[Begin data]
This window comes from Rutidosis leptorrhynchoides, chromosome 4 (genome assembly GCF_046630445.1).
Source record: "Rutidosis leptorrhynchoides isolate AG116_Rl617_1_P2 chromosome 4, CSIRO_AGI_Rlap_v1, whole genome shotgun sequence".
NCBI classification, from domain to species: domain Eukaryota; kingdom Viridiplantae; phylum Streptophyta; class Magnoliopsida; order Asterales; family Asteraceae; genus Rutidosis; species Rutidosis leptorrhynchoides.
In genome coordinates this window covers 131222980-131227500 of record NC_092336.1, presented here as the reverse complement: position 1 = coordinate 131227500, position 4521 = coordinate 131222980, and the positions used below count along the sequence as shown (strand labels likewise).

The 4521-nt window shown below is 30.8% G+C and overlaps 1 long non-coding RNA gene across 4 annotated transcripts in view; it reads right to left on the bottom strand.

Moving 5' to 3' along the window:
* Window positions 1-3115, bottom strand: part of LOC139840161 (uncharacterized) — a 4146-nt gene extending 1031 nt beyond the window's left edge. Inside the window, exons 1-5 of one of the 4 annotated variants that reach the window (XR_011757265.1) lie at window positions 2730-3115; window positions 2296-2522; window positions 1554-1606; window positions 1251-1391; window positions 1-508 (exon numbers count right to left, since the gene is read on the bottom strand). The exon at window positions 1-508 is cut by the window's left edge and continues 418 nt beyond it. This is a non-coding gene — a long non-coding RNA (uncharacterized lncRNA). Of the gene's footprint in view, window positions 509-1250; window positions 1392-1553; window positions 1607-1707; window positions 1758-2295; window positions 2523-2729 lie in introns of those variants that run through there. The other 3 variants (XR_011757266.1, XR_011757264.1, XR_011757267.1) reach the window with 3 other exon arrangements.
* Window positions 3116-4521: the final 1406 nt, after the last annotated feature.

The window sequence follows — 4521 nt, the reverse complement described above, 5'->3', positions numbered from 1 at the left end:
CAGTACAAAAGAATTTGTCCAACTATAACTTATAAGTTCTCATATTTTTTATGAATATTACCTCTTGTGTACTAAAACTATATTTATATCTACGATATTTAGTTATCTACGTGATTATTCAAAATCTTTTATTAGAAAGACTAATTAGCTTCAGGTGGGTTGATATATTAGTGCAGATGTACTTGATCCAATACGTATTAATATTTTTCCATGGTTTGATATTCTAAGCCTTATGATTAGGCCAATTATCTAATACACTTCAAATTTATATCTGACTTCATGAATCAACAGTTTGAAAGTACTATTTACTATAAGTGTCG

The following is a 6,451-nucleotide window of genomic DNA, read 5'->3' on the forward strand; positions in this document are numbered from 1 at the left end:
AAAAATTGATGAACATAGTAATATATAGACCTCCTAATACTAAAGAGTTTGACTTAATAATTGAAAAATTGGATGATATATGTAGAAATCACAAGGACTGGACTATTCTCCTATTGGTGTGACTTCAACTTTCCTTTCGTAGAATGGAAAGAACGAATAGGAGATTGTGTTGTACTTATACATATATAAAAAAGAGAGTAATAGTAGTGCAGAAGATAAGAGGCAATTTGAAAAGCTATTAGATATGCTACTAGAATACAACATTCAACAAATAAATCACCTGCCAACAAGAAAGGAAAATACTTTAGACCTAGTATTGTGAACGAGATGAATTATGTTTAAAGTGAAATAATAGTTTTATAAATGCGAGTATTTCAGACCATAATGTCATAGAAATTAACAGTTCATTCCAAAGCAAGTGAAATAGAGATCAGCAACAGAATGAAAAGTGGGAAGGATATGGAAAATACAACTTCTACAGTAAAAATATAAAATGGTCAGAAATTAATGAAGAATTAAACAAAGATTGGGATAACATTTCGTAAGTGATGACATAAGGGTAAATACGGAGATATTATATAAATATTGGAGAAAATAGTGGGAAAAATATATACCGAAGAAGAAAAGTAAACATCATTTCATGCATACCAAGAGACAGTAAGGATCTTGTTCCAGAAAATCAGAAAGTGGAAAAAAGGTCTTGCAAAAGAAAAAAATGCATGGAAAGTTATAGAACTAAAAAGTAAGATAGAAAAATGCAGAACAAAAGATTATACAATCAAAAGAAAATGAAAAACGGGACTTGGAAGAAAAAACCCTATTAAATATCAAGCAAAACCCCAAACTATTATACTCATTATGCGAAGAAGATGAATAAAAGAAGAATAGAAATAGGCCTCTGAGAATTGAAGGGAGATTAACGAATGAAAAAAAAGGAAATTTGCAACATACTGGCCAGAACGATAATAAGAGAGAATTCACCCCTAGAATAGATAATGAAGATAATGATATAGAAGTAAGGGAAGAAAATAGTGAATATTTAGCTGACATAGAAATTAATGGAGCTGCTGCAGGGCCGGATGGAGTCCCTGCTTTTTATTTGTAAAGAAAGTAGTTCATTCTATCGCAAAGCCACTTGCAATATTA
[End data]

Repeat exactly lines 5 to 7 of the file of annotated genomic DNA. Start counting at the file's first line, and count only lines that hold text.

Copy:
The 4521-nt window shown below is 30.8% G+C and overlaps 1 long non-coding RNA gene across 4 annotated transcripts in view; it reads right to left on the bottom strand.

Moving 5' to 3' along the window:
* Window positions 1-3115, bottom strand: part of LOC139840161 (uncharacterized) — a 4146-nt gene extending 1031 nt beyond the window's left edge. Inside the window, exons 1-5 of one of the 4 annotated variants that reach the window (XR_011757265.1) lie at window positions 2730-3115; window positions 2296-2522; window positions 1554-1606; window positions 1251-1391; window positions 1-508 (exon numbers count right to left, since the gene is read on the bottom strand). The exon at window positions 1-508 is cut by the window's left edge and continues 418 nt beyond it. This is a non-coding gene — a long non-coding RNA (uncharacterized lncRNA). Of the gene's footprint in view, window positions 509-1250; window positions 1392-1553; window positions 1607-1707; window positions 1758-2295; window positions 2523-2729 lie in introns of those variants that run through there. The other 3 variants (XR_011757266.1, XR_011757264.1, XR_011757267.1) reach the window with 3 other exon arrangements.